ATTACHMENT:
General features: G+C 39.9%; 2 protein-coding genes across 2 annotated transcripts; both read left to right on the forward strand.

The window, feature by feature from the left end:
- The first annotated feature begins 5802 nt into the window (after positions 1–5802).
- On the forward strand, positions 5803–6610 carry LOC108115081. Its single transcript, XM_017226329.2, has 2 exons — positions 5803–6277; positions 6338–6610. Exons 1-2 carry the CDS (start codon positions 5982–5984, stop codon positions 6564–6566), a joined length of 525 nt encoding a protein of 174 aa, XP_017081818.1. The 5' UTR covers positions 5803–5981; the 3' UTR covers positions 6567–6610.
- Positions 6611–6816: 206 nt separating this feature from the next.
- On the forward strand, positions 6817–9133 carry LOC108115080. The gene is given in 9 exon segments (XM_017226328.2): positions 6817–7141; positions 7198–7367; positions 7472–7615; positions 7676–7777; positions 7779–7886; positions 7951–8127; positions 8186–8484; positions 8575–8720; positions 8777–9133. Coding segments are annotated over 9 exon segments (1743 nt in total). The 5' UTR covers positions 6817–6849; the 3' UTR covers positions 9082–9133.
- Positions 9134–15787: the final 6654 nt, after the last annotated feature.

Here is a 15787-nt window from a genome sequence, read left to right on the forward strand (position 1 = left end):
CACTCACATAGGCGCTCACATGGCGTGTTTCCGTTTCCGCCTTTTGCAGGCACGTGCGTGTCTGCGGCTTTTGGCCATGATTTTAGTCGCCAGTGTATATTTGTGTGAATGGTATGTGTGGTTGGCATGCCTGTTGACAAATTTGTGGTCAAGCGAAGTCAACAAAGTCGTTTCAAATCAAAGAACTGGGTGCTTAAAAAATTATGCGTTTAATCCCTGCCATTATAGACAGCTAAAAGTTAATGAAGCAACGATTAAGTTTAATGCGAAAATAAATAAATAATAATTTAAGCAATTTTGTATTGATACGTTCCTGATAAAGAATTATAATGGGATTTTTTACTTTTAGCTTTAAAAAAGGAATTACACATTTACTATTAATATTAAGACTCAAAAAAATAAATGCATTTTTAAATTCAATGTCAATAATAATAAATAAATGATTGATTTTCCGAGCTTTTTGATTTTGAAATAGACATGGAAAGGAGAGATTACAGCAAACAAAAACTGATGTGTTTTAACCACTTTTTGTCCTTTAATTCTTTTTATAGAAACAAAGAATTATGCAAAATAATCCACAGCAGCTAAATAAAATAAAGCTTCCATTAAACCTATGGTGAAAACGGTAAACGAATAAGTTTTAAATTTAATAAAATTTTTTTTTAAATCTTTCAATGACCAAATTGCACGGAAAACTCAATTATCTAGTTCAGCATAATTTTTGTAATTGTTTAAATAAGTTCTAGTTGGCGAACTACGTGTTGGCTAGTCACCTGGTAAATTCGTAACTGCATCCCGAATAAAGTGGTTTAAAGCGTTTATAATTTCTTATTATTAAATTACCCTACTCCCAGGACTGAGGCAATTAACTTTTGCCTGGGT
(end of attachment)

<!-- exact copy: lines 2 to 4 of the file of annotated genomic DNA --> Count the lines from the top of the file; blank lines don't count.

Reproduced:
The window, feature by feature from the left end:
- The first annotated feature begins 5802 nt into the window (after positions 1–5802).
- On the forward strand, positions 5803–6610 carry LOC108115081. Its single transcript, XM_017226329.2, has 2 exons — positions 5803–6277; positions 6338–6610. Exons 1-2 carry the CDS (start codon positions 5982–5984, stop codon positions 6564–6566), a joined length of 525 nt encoding a protein of 174 aa, XP_017081818.1. The 5' UTR covers positions 5803–5981; the 3' UTR covers positions 6567–6610.